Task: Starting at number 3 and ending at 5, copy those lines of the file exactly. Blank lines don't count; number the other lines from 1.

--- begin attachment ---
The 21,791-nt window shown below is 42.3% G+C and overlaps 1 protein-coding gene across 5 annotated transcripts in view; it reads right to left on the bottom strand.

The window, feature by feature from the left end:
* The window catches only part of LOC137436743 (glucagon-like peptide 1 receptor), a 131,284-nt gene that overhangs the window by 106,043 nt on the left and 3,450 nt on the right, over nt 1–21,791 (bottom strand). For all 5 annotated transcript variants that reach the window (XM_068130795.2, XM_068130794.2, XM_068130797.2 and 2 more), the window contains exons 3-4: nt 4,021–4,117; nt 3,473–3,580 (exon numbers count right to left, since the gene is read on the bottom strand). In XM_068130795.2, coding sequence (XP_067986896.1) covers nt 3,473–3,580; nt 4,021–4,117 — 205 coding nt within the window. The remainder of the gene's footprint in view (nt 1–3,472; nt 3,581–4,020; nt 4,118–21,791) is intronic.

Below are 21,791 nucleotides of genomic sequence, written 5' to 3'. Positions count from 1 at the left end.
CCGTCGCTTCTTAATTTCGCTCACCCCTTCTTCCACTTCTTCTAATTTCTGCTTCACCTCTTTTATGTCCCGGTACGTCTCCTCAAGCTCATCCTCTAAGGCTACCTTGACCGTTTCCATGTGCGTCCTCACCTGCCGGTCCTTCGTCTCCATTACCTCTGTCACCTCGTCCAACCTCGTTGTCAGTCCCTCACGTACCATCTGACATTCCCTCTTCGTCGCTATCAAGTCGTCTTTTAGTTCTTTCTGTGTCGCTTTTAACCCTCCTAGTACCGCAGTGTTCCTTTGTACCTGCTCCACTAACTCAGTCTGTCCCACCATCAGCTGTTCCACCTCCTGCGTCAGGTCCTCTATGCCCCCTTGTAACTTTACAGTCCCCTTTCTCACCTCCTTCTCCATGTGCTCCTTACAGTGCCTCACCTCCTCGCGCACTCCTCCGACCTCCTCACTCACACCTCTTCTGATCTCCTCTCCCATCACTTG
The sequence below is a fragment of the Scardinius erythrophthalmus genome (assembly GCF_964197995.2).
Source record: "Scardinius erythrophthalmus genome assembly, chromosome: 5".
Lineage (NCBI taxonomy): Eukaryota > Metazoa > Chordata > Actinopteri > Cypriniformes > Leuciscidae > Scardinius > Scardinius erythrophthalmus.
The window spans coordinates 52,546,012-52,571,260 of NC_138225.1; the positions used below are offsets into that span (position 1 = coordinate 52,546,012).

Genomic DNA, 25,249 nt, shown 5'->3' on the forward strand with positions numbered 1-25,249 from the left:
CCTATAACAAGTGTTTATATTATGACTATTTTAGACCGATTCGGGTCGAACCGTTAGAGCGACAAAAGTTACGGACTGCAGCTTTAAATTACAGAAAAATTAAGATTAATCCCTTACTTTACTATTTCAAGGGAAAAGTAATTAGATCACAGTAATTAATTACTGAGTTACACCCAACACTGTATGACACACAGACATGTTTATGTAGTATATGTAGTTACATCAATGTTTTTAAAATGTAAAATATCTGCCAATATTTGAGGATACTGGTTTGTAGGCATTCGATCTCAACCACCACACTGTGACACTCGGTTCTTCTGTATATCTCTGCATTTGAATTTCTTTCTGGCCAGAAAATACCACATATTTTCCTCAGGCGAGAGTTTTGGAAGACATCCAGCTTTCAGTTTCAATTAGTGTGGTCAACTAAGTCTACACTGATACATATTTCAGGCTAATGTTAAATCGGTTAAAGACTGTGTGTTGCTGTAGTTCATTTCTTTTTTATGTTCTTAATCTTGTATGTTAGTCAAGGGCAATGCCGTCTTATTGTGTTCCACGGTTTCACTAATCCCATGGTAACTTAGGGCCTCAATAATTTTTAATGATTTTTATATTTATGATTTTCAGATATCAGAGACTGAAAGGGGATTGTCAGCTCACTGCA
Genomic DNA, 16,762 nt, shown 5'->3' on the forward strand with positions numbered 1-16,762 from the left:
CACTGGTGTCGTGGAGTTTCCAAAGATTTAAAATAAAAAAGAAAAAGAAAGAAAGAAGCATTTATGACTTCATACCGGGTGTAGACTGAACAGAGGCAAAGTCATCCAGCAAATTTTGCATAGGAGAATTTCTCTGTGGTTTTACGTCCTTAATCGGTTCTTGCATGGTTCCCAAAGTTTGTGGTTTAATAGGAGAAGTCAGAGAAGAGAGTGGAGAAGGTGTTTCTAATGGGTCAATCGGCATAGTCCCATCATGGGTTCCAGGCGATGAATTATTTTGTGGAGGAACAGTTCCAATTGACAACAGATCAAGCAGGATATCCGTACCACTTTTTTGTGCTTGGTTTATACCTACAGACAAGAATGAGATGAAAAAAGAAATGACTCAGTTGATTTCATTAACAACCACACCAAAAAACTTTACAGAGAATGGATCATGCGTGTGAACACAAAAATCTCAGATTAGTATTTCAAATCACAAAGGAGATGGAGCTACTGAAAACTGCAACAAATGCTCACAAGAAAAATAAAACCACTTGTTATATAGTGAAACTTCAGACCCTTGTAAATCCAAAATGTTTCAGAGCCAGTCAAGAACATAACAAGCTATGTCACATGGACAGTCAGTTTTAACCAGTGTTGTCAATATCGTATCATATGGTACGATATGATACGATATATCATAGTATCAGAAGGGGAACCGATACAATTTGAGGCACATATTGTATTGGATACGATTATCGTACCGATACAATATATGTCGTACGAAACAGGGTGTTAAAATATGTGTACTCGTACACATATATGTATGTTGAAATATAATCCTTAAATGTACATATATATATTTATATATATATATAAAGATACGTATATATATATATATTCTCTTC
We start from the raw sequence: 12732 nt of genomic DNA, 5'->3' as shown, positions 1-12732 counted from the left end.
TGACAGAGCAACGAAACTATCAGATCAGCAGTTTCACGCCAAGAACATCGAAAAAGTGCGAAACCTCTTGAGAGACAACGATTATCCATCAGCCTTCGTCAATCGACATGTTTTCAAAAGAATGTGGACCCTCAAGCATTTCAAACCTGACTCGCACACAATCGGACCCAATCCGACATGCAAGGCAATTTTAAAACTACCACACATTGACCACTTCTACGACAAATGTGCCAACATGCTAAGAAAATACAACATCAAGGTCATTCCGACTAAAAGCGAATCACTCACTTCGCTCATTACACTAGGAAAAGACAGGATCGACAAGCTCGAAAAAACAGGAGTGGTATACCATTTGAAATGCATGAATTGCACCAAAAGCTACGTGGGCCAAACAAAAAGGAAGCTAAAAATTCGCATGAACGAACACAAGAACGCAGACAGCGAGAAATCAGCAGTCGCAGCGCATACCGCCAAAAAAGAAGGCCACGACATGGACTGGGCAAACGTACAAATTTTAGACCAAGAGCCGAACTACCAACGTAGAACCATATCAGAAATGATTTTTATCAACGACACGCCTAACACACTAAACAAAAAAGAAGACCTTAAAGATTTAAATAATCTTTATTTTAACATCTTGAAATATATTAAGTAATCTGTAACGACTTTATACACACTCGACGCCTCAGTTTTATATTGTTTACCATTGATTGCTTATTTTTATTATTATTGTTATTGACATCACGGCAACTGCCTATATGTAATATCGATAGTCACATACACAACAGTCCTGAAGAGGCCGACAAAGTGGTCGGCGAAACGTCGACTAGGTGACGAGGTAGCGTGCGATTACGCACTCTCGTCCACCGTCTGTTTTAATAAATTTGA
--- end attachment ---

* The window catches only part of LOC137436743 (glucagon-like peptide 1 receptor), a 131,284-nt gene that overhangs the window by 106,043 nt on the left and 3,450 nt on the right, over nt 1–21,791 (bottom strand). For all 5 annotated transcript variants that reach the window (XM_068130795.2, XM_068130794.2, XM_068130797.2 and 2 more), the window contains exons 3-4: nt 4,021–4,117; nt 3,473–3,580 (exon numbers count right to left, since the gene is read on the bottom strand). In XM_068130795.2, coding sequence (XP_067986896.1) covers nt 3,473–3,580; nt 4,021–4,117 — 205 coding nt within the window. The remainder of the gene's footprint in view (nt 1–3,472; nt 3,581–4,020; nt 4,118–21,791) is intronic.

Below are 21,791 nucleotides of genomic sequence, written 5' to 3'. Positions count from 1 at the left end.
CCGTCGCTTCTTAATTTCGCTCACCCCTTCTTCCACTTCTTCTAATTTCTGCTTCACCTCTTTTATGTCCCGGTACGTCTCCTCAAGCTCATCCTCTAAGGCTACCTTGACCGTTTCCATGTGCGTCCTCACCTGCCGGTCCTTCGTCTCCATTACCTCTGTCACCTCGTCCAACCTCGTTGTCAGTCCCTCACGTACCATCTGACATTCCCTCTTCGTCGCTATCAAGTCGTCTTTTAGTTCTTTCTGTGTCGCTTTTAACCCTCCTAGTACCGCAGTGTTCCTTTGTACCTGCTCCACTAACTCAGTCTGTCCCACCATCAGCTGTTCCACCTCCTGCGTCAGGTCCTCTATGCCCCCTTGTAACTTTACAGTCCCCTTTCTCACCTCCTTCTCCATGTGCTCCTTACAGTGCCTCACCTCCTCGCGCACTCCTCCGACCTCCTCACTCACACCTCTTCTGATCTCCTCTCCCATCACTTG